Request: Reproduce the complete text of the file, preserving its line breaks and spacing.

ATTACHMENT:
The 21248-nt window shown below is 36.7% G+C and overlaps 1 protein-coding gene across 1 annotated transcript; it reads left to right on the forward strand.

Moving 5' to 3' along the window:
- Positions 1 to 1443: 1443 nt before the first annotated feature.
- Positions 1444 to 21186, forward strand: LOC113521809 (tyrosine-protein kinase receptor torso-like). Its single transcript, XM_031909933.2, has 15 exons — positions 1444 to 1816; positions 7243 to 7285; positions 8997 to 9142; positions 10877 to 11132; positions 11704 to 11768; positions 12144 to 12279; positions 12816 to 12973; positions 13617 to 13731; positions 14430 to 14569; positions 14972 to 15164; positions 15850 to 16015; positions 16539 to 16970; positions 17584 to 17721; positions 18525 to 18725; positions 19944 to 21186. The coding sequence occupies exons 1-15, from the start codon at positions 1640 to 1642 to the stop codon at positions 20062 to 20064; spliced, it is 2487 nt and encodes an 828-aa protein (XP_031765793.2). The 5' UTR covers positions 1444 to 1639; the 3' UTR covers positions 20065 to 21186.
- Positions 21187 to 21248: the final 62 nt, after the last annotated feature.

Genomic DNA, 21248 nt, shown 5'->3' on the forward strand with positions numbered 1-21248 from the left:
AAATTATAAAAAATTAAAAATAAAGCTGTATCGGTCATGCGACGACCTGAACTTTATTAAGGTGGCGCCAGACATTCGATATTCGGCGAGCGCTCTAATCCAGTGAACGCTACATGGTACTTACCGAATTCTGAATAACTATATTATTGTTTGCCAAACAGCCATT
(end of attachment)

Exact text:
The 21248-nt window shown below is 36.7% G+C and overlaps 1 protein-coding gene across 1 annotated transcript; it reads left to right on the forward strand.

Moving 5' to 3' along the window:
- Positions 1 to 1443: 1443 nt before the first annotated feature.
- Positions 1444 to 21186, forward strand: LOC113521809 (tyrosine-protein kinase receptor torso-like). Its single transcript, XM_031909933.2, has 15 exons — positions 1444 to 1816; positions 7243 to 7285; positions 8997 to 9142; positions 10877 to 11132; positions 11704 to 11768; positions 12144 to 12279; positions 12816 to 12973; positions 13617 to 13731; positions 14430 to 14569; positions 14972 to 15164; positions 15850 to 16015; positions 16539 to 16970; positions 17584 to 17721; positions 18525 to 18725; positions 19944 to 21186. The coding sequence occupies exons 1-15, from the start codon at positions 1640 to 1642 to the stop codon at positions 20062 to 20064; spliced, it is 2487 nt and encodes an 828-aa protein (XP_031765793.2). The 5' UTR covers positions 1444 to 1639; the 3' UTR covers positions 20065 to 21186.
- Positions 21187 to 21248: the final 62 nt, after the last annotated feature.

Genomic DNA, 21248 nt, shown 5'->3' on the forward strand with positions numbered 1-21248 from the left:
AAATTATAAAAAATTAAAAATAAAGCTGTATCGGTCATGCGACGACCTGAACTTTATTAAGGTGGCGCCAGACATTCGATATTCGGCGAGCGCTCTAATCCAGTGAACGCTACATGGTACTTACCGAATTCTGAATAACTATATTATTGTTTGCCAAACAGCCATT